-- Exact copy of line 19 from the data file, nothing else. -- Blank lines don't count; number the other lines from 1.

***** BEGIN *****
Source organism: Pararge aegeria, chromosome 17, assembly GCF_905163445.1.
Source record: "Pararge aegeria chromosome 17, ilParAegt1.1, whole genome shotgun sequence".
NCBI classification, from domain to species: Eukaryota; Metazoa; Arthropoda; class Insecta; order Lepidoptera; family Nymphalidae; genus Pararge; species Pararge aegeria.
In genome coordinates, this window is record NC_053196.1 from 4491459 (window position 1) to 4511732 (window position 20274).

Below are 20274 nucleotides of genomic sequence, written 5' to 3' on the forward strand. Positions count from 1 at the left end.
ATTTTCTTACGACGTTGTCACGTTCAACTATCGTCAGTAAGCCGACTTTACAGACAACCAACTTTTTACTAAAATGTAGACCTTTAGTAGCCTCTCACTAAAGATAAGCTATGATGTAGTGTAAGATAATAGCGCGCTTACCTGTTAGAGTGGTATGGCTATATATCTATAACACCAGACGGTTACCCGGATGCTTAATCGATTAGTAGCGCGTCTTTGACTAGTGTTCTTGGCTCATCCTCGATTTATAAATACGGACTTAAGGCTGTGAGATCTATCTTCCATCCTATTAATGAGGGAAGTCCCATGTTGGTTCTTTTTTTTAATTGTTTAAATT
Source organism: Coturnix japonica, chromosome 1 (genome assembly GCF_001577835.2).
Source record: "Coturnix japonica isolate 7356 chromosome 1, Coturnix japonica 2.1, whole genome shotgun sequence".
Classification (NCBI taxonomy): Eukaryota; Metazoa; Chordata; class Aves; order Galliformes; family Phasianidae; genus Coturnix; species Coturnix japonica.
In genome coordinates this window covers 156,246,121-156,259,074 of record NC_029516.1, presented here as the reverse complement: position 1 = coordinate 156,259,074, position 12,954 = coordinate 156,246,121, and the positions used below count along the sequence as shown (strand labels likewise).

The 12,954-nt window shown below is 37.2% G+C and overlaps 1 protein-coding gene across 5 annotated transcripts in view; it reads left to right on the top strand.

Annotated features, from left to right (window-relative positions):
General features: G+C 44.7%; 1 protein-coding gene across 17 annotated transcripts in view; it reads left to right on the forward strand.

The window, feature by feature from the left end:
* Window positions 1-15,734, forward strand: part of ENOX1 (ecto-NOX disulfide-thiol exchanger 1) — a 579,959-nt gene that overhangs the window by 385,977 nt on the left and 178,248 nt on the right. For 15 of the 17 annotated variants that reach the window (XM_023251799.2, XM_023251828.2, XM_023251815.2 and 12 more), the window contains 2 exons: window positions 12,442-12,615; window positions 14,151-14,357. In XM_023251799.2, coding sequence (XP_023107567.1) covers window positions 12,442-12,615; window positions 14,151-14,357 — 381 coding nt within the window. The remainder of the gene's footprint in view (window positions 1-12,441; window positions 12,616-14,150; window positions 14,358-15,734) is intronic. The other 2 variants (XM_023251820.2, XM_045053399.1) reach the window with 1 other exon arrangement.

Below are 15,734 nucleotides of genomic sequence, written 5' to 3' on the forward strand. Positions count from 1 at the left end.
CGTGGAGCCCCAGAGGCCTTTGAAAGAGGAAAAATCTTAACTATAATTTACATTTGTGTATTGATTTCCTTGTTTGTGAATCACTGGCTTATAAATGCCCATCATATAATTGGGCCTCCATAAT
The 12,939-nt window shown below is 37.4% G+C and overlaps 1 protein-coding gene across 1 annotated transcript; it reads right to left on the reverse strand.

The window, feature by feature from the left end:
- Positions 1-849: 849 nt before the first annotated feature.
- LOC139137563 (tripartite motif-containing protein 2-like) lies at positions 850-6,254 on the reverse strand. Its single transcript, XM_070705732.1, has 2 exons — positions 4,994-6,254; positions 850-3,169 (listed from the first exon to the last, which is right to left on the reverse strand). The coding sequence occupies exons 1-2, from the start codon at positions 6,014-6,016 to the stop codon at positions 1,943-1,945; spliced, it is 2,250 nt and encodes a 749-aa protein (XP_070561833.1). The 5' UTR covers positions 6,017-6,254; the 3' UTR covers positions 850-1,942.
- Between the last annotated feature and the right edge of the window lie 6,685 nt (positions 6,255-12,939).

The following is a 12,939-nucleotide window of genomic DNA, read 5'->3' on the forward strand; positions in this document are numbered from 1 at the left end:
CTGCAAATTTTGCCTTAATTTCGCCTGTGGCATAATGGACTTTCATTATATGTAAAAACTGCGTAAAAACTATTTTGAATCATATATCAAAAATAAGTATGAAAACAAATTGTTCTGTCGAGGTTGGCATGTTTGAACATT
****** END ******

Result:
The window, feature by feature from the left end: